Regressive therapy using hypnosis can be dangerous. It is significantly unsubstantiated, and unless performed by a competently trained therapist, regression offers only dubious therapeutic value. If the subconscious mind has hidden something from the conscious mind it has done it for good reason. There is often little or no evidence to determine that what is being reviewed by a hypnotically regressed person is real - as opposed to an accidental pre-hypnosis, or during hypnosis, implementation of a false or idealistic memory.
It has often been demonstrated that when a therapist suggests the possibility of, then subtly encourages their existence, intentional or accidentally implanted false memories can easily become believed realities. New memories, or "snapshots of perception" are continuously altered or created by the subconscious mind, but memories are mostly idealistic glimpses of previous perceptions. So, by correctly utilising focused imagination, the subconscious creation of a consciously believed false memory is relatively easy.
It Is Not Difficult To Learn How To Hypnotise Another Person.
Knowing What To Do When The Person Is In Hypnosis Requires Expertise and Is An Entirely Different Matter.
All hypnotherapists aren't necessarily qualified or good counsellors or even good hypnotists for that matter and if a person has a Doctorate in Medicine or a Psychology degree, that is also no indication of their effectiveness as a hypnotist.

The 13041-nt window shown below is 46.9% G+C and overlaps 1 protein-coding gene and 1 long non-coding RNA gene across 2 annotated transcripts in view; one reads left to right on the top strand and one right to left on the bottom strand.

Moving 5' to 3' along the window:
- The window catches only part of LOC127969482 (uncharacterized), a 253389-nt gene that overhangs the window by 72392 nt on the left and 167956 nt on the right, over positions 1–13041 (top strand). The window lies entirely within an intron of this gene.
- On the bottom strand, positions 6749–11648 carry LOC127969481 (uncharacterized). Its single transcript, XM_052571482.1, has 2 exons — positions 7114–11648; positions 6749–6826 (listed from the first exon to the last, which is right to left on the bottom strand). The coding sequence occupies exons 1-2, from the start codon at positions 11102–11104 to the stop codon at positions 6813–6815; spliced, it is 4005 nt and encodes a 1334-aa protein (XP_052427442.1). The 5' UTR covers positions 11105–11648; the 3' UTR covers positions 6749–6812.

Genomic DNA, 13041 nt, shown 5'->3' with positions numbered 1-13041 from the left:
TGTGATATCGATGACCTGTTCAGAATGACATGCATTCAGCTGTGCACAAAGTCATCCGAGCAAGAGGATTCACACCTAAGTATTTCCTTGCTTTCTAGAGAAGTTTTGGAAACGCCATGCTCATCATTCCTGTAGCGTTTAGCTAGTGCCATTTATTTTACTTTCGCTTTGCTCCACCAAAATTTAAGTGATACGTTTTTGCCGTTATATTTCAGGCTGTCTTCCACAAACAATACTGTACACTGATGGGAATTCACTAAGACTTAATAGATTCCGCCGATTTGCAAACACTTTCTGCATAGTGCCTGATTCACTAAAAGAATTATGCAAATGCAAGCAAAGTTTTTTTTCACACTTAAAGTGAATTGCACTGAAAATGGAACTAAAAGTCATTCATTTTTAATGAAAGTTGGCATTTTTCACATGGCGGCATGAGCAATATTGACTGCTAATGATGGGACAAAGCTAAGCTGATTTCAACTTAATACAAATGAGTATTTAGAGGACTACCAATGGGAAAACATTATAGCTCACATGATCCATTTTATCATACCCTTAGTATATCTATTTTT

In Australia, many Doctors, Psychologists and Hypnotists appear to favour the Ericksonian model, ignoring the fact that another's style can never be adapted and presented as effectively as what it could be when presented by its creator.
Hypnotherapy is not about authoritative mind control or emotional regression. Skillfully correctly applied hypnosis is about subconscious perception enabling a conscious alteration of habitual negative beliefs.
Warning: Although for the significant majority hypnosis is quite safe and very effective as a therapeutic resolution for many physical and mental ailments, any person suffering from mental health problems such as Schizophrenia, Psychosis. Delusional Disorder, or Multiple Personality Disorder should not be hypnotised by a lay hypnotherapist (non-medically trained) without a referral from the subject's doctor or another qualified mental health practitioner. Nobody should ever be advised to discontinue the use of prescribed medications without the same qualified approval.
article source: http://mindmotivations.com